8 Astonishing Facts About Krakow Old Town

by Sasha Selkirk

There’s more to this cultural capital than hard-hitting history and terrific tragedy. Sneak a glimpse into Krakow’s Old Town to find its historic heart still beating and its rich heritage alive and well. Here’s a few things you might not know:


1. Old Town’s Main Square was the first UNESCO World Heritage Site in Poland. It gained the status in 1978 and today is only one of 14 sites spread across the country.



2. The site welcomes over 10 million tourists every year. Despite this tourist turnover, Krakow has kept hold of its distinctly Eastern European air.


3. It’s the biggest Market in Europe! Including the Jewish quarter, Krakow Old Town covers over 88,67 hectares of cobbled land between St. Florian’s Gate and marvellous Wawel Castle.



4. Polish cuisine is not all potatoes and cabbage and Old Town caters to a whole range of modern and international tastes. From bagel stands to kebab shops, the historic heart of the city has every ethnic eatery you can imagine.


5. Restaurant Wierzynek has filled the bellies of the rich and famous. Charles de Gaulle, Fidel Castro and Sophie Marceau all tasted traditional Polish specialties here. If it’s good enough for Fidel, it’s good enough for me!



6. The Main Market Square of Krakow was established in the 13th Century and covers 40,000 square metres above ground and yet more below. Countless pubs and restaurants operate in cellars and there is even an underground museum.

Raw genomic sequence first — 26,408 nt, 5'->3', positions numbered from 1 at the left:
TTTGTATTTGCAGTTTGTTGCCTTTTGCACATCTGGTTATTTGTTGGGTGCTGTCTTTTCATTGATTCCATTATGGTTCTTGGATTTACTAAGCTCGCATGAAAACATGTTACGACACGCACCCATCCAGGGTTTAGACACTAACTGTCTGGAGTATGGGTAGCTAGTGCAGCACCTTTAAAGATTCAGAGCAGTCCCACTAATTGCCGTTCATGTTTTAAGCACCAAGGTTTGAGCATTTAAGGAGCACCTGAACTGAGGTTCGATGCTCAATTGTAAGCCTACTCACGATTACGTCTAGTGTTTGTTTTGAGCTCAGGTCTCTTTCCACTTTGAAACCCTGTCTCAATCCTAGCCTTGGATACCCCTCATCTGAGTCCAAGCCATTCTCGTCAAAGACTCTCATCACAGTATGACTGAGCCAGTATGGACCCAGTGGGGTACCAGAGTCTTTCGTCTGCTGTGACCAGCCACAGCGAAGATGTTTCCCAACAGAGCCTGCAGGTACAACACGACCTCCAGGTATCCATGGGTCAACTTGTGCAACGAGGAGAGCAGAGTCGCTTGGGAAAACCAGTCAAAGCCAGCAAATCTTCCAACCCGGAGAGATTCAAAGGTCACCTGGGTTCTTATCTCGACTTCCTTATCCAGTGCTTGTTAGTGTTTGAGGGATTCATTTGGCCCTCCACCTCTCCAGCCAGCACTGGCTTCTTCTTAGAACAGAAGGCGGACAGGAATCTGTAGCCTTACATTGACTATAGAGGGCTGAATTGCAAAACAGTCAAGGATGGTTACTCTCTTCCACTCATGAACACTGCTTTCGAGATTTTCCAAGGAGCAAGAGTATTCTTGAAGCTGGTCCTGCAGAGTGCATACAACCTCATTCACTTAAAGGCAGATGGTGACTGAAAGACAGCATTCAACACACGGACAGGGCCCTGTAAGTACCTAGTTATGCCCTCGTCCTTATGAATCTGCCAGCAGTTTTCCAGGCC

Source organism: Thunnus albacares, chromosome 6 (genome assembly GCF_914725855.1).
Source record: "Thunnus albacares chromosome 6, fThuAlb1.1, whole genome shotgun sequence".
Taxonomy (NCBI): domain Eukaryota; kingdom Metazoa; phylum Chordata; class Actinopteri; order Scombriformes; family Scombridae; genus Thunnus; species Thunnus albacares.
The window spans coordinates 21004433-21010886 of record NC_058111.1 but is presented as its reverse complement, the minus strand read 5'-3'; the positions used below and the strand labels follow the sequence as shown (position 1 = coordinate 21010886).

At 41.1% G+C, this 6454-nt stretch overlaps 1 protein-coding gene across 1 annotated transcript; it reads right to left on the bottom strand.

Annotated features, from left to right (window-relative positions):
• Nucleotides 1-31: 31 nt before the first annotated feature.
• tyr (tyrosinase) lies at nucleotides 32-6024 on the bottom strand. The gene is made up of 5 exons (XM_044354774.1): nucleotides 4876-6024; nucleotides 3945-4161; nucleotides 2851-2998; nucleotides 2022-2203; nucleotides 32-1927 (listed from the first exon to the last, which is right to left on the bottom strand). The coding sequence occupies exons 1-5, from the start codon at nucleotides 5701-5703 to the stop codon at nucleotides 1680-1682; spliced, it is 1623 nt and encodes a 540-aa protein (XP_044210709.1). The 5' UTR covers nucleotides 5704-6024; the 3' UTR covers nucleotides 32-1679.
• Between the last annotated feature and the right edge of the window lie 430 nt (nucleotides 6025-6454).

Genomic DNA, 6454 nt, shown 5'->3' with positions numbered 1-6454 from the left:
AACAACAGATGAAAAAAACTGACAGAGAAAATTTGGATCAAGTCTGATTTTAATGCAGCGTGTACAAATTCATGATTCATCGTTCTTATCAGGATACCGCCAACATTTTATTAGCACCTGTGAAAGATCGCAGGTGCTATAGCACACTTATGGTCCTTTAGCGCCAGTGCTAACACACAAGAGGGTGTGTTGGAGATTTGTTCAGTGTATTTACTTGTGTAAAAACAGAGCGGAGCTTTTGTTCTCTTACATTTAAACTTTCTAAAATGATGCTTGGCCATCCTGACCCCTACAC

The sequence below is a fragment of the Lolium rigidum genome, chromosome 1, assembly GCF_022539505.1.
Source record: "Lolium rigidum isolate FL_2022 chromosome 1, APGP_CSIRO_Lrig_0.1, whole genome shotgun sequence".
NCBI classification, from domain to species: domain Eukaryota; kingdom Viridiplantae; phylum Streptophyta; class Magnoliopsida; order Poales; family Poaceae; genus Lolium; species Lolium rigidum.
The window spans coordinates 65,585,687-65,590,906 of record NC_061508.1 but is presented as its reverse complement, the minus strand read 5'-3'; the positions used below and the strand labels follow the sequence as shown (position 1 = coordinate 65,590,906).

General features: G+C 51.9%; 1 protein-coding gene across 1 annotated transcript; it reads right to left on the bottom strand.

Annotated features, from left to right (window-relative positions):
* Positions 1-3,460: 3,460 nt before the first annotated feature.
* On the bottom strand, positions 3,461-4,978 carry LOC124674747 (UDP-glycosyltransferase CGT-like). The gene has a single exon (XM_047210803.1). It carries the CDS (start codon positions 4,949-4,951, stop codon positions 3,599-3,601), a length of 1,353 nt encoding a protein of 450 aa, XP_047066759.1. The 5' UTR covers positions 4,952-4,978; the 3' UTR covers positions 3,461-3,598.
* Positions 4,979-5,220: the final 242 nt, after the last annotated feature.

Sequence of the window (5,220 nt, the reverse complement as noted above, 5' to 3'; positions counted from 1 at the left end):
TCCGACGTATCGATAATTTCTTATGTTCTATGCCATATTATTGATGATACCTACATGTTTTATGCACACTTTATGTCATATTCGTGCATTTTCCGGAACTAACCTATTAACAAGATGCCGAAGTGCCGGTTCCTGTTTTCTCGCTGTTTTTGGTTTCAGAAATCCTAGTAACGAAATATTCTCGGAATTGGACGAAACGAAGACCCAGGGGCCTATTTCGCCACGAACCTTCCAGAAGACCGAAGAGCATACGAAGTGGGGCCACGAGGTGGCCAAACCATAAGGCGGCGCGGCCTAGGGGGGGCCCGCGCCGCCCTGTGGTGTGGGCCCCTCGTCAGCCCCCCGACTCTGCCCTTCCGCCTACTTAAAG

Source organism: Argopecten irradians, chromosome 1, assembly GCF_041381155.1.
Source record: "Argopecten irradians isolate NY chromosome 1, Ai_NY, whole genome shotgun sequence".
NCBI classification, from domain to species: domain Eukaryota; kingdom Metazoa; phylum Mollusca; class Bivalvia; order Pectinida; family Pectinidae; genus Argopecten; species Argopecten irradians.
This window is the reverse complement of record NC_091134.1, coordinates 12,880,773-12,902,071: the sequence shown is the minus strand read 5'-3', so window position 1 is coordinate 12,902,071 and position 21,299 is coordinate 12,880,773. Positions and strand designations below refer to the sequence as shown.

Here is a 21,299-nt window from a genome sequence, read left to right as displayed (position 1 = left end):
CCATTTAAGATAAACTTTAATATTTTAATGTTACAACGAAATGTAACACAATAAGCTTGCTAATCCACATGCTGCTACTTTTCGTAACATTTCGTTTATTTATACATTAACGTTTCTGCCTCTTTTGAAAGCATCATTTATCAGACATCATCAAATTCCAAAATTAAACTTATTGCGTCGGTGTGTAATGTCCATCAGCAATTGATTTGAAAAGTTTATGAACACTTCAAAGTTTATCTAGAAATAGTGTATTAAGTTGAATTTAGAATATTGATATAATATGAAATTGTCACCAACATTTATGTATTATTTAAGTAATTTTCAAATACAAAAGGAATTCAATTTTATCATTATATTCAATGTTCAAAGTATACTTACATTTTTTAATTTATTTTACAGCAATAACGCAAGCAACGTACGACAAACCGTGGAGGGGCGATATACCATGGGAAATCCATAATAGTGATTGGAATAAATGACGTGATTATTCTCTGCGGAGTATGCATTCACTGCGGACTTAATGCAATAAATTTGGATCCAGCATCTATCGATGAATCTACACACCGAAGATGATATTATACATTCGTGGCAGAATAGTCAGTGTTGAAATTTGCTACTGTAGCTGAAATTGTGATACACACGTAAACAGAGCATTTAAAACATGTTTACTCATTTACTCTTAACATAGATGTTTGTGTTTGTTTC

7. The oldest university in Poland is situated within its walls. Established under the name Akademia Krakowska in 1364, the Jagiellonian University of Krakow still operates within the original 14th–century Collegium Maius. Here the astronomical paraphernalia of Nicolaus Copernicus and the famous Jagiellonian Globe are just a couple of the scholarly artefacts on display.



8. The Old Town of Krakow encloses six thousand historic sites! Most of these aren’t apparent at first glance but are rather hidden behind the closed doors of churches and galleries or underground in museums!


When they say there’s more to Krakow then meets the eye, they mean it. Remember the holocaust victims with a tour from Krakow’s Jewish District to the most infamous concentration camp in the world.

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